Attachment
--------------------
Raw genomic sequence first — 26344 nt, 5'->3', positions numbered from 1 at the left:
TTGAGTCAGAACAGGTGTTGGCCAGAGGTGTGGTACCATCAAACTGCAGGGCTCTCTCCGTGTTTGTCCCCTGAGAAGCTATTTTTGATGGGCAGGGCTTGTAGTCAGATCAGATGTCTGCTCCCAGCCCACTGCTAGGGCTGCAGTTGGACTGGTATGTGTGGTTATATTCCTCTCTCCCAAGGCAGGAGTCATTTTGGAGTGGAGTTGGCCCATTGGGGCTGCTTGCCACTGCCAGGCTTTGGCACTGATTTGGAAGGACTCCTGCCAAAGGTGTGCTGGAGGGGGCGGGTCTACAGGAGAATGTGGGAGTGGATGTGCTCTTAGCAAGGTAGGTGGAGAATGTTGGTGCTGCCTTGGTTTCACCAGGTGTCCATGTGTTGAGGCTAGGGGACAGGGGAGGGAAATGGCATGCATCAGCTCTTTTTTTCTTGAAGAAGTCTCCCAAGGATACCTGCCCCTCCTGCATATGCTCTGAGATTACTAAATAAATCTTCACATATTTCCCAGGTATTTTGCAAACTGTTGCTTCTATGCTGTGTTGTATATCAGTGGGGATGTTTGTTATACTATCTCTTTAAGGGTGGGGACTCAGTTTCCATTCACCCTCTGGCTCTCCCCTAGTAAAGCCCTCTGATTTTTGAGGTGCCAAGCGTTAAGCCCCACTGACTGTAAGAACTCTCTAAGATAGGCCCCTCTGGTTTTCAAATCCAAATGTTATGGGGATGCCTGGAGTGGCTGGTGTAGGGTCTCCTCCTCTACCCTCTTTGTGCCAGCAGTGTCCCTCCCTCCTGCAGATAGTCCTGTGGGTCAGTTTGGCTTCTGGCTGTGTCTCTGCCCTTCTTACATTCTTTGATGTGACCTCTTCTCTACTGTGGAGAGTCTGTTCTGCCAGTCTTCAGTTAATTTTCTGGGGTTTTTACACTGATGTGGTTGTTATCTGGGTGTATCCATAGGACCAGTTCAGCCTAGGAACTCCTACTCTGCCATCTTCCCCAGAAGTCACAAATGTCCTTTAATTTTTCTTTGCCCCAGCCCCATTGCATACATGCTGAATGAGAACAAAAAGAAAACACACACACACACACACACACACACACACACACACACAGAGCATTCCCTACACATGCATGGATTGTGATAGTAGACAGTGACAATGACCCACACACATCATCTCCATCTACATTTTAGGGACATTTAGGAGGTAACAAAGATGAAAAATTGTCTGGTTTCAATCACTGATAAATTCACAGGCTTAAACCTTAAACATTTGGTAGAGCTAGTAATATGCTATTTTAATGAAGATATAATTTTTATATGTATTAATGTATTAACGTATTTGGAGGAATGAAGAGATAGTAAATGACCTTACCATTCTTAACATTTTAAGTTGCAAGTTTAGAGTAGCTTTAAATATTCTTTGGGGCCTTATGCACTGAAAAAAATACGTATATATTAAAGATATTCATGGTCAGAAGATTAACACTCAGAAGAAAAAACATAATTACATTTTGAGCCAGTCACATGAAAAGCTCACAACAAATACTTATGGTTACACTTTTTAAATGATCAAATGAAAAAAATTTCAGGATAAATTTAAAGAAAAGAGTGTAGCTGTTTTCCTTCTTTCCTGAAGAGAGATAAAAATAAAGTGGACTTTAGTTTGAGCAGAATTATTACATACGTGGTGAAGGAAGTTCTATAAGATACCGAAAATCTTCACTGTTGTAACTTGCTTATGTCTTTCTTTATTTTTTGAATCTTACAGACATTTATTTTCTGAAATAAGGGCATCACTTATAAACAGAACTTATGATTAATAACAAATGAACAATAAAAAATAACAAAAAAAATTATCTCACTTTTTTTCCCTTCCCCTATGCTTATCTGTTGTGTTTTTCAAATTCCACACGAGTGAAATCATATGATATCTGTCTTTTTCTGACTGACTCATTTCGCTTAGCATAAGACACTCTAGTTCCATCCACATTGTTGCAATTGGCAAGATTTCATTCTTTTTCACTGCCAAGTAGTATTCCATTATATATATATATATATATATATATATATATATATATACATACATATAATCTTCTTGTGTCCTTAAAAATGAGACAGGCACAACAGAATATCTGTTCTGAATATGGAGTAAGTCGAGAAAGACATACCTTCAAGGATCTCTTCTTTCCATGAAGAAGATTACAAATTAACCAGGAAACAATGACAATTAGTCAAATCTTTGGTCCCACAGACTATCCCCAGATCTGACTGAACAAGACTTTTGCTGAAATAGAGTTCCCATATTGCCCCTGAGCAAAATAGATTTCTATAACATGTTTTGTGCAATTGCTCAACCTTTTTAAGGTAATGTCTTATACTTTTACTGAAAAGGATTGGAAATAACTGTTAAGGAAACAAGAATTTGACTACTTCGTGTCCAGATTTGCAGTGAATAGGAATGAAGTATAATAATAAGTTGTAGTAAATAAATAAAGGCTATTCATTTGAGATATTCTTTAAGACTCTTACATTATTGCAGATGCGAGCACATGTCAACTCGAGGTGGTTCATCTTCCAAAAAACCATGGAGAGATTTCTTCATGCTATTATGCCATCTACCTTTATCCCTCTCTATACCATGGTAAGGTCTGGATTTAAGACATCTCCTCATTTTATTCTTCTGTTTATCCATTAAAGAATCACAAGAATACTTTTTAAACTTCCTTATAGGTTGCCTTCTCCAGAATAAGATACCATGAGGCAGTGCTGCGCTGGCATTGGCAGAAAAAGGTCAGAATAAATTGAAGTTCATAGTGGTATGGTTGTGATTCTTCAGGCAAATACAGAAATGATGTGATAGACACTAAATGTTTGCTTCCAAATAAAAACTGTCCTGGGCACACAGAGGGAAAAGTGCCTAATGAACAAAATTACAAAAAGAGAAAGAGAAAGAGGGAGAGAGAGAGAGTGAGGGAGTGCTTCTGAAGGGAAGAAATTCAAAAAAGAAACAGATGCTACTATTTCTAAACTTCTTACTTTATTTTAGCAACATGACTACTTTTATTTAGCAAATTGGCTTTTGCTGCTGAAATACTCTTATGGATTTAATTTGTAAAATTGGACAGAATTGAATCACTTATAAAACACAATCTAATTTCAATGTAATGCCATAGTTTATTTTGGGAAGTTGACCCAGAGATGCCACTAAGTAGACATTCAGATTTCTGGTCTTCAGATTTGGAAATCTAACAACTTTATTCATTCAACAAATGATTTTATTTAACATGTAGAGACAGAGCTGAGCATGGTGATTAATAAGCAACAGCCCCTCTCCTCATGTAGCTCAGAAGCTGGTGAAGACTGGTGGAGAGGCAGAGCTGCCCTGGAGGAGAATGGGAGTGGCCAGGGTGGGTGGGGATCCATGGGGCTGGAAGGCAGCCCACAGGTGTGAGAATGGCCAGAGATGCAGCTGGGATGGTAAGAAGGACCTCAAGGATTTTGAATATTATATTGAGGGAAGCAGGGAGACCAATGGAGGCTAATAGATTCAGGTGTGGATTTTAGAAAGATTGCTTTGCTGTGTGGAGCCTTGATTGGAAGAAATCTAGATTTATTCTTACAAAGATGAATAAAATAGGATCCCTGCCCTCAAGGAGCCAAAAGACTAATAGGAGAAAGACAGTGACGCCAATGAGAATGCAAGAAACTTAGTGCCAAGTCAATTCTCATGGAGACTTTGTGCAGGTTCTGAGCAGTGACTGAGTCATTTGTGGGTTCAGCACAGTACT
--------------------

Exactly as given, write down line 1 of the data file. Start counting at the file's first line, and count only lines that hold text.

Raw genomic sequence first — 26344 nt, 5'->3', positions numbered from 1 at the left: